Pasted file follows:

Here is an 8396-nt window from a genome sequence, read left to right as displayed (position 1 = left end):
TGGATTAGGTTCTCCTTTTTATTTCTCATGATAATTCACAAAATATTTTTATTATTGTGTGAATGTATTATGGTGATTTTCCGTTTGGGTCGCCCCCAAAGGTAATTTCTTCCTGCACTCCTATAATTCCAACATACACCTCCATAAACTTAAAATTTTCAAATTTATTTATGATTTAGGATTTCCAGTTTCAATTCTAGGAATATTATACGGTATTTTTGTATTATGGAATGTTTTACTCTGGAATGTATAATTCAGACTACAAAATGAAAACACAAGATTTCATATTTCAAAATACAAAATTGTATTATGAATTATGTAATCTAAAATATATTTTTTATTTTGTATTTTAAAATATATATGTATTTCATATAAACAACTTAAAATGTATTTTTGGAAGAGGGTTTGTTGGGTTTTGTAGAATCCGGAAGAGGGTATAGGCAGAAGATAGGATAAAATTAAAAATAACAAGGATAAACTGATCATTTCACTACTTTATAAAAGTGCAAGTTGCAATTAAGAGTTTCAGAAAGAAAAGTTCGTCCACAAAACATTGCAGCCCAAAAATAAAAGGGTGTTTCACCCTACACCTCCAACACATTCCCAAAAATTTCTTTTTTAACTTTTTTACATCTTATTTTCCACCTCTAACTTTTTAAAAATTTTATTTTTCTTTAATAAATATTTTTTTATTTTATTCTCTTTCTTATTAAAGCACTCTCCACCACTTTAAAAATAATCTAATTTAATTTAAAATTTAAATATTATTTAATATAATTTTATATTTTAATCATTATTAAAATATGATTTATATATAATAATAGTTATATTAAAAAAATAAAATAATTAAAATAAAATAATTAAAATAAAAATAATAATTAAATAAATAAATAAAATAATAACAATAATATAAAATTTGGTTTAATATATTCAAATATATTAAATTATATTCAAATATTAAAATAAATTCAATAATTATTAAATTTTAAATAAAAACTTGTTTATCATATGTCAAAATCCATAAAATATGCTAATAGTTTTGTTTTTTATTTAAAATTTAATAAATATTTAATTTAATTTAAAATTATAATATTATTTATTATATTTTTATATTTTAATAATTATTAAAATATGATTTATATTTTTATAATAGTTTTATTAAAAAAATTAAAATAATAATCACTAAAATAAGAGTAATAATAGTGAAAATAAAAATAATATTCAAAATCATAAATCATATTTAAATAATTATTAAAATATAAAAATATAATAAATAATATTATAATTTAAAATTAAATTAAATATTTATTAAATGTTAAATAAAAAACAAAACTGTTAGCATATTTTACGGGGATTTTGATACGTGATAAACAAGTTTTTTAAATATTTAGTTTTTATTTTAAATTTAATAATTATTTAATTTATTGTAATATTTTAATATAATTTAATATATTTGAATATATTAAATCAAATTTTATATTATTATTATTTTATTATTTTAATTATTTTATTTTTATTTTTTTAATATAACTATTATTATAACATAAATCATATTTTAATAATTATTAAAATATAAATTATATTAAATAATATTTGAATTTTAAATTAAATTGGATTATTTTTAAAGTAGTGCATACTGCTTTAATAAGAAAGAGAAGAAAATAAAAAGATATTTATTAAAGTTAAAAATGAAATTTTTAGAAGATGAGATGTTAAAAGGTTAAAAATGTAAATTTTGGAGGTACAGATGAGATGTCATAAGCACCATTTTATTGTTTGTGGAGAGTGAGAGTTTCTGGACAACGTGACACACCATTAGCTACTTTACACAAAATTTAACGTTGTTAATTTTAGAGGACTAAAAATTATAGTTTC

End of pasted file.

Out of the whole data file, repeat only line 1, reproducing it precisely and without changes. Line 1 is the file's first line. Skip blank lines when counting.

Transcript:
Here is an 8396-nt window from a genome sequence, read left to right as displayed (position 1 = left end):